State of the Union Preview

Tonight's State of the Union address will be a realistic, relatively low-key speech that recognizes the limits of President Bush's power in his final year in office, White House insiders tell U.S. News. To that end, the president will advocate transferring more power from Washington to the individual citizen but won't have big new initiatives to announce.

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Tonight's State of the Union address will be a realistic, relatively low-key speech that recognizes the limits of President Bush's power in his final year in office, White House insiders tell U.S. News. To that end, the president will advocate transferring more power from Washington to the individual citizen but won't have big new initiatives to announce.

This is an important change, since in the past Bush and his advisers have disdained what they called "small ball" in favor of pathbreaking proposals. But this time, the president will talk about completing "unfinished businesss" that the Democratic majority in Congress might be reasonably expected to approve, such as the $150 billion economic growth package announced last week by Bush and congressional leaders. Bush will also call on Congress to strengthen surveillance programs to fight terrorists, and he will urge Congress to make permanent the tax cuts enacted in 2003. In previewing the address for U.S. News and other media organizations, White House officials have come up with a public catchphrase to describe Bush's attitude: He wants to "sprint to the finish."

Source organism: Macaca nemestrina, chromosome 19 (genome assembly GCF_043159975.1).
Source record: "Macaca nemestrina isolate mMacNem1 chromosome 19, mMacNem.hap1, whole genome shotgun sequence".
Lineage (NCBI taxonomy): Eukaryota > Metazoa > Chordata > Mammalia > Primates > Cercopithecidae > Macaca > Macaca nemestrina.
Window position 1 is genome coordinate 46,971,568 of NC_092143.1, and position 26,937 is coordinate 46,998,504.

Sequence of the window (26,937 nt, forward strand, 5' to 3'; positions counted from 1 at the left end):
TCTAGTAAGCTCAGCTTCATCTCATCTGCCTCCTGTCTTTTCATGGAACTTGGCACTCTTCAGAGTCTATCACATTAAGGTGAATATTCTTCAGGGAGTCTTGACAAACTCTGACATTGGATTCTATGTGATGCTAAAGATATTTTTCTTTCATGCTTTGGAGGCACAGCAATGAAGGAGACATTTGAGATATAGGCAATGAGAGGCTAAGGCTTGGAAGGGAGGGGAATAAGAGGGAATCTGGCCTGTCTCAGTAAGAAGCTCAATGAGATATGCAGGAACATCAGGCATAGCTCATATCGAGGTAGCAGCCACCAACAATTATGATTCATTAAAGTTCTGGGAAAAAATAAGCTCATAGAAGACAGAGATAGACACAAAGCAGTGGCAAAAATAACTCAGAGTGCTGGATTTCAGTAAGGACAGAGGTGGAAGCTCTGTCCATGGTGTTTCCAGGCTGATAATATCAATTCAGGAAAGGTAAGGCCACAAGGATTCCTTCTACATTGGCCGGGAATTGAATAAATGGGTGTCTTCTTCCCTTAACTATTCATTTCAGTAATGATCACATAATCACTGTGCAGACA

But senior advisers tell U.S. News that, privately, the real watchword is "realism." For example, while Bush still favors overhauling Social Security and the immigration laws, he realizes the limitations on Congress in a political year, so he won't make another big push.

"It is unrealistic to expect that this Congress is going to take on such big problems this year," says White House press secretary Dana Perino.

But Bush will serve notice that he will continue to implement changes through executive orders and other unilateral administrative actions without congressional approval if the House and Senate remain balky. He will also threaten to use his veto power, as he did throughout 2007. One late-breaking development is the announcement by White House officials this morning that Bush will pledge tonight to be more aggressive than ever in minimizing congressional earmarks—spending on pet projects. On foreign affairs, Bush will highlight recent successes in Iraq, which might allow him to bring some U.S. troops home this year. And he will talk about his efforts to broker a peace agreement between Israel and the Palestinians.

—Kenneth T. Walsh